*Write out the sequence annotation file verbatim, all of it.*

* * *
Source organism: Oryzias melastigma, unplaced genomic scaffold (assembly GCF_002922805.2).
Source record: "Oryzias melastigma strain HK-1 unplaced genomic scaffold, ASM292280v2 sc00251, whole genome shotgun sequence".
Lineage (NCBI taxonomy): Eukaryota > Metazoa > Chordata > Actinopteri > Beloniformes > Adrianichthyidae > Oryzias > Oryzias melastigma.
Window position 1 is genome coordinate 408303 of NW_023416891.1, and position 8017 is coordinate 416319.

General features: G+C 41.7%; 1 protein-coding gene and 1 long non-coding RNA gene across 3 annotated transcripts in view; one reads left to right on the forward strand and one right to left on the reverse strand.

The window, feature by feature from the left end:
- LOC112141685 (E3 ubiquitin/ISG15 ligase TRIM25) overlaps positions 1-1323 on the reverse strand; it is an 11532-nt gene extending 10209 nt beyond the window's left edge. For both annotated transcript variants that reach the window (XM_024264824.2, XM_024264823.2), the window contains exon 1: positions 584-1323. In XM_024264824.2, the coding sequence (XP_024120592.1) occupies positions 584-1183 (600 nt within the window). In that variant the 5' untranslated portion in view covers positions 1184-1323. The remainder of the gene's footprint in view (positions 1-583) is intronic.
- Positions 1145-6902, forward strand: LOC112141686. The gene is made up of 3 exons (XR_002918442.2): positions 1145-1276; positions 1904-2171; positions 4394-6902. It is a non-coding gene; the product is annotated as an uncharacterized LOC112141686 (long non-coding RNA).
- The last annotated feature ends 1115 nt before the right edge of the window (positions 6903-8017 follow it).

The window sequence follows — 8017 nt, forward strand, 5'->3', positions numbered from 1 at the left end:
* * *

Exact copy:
Source organism: Oryzias melastigma, unplaced genomic scaffold (assembly GCF_002922805.2).
Source record: "Oryzias melastigma strain HK-1 unplaced genomic scaffold, ASM292280v2 sc00251, whole genome shotgun sequence".
Lineage (NCBI taxonomy): Eukaryota > Metazoa > Chordata > Actinopteri > Beloniformes > Adrianichthyidae > Oryzias > Oryzias melastigma.
Window position 1 is genome coordinate 408303 of NW_023416891.1, and position 8017 is coordinate 416319.

General features: G+C 41.7%; 1 protein-coding gene and 1 long non-coding RNA gene across 3 annotated transcripts in view; one reads left to right on the forward strand and one right to left on the reverse strand.

The window, feature by feature from the left end:
- LOC112141685 (E3 ubiquitin/ISG15 ligase TRIM25) overlaps positions 1-1323 on the reverse strand; it is an 11532-nt gene extending 10209 nt beyond the window's left edge. For both annotated transcript variants that reach the window (XM_024264824.2, XM_024264823.2), the window contains exon 1: positions 584-1323. In XM_024264824.2, the coding sequence (XP_024120592.1) occupies positions 584-1183 (600 nt within the window). In that variant the 5' untranslated portion in view covers positions 1184-1323. The remainder of the gene's footprint in view (positions 1-583) is intronic.
- Positions 1145-6902, forward strand: LOC112141686. The gene is made up of 3 exons (XR_002918442.2): positions 1145-1276; positions 1904-2171; positions 4394-6902. It is a non-coding gene; the product is annotated as an uncharacterized LOC112141686 (long non-coding RNA).
- The last annotated feature ends 1115 nt before the right edge of the window (positions 6903-8017 follow it).

The window sequence follows — 8017 nt, forward strand, 5'->3', positions numbered from 1 at the left end: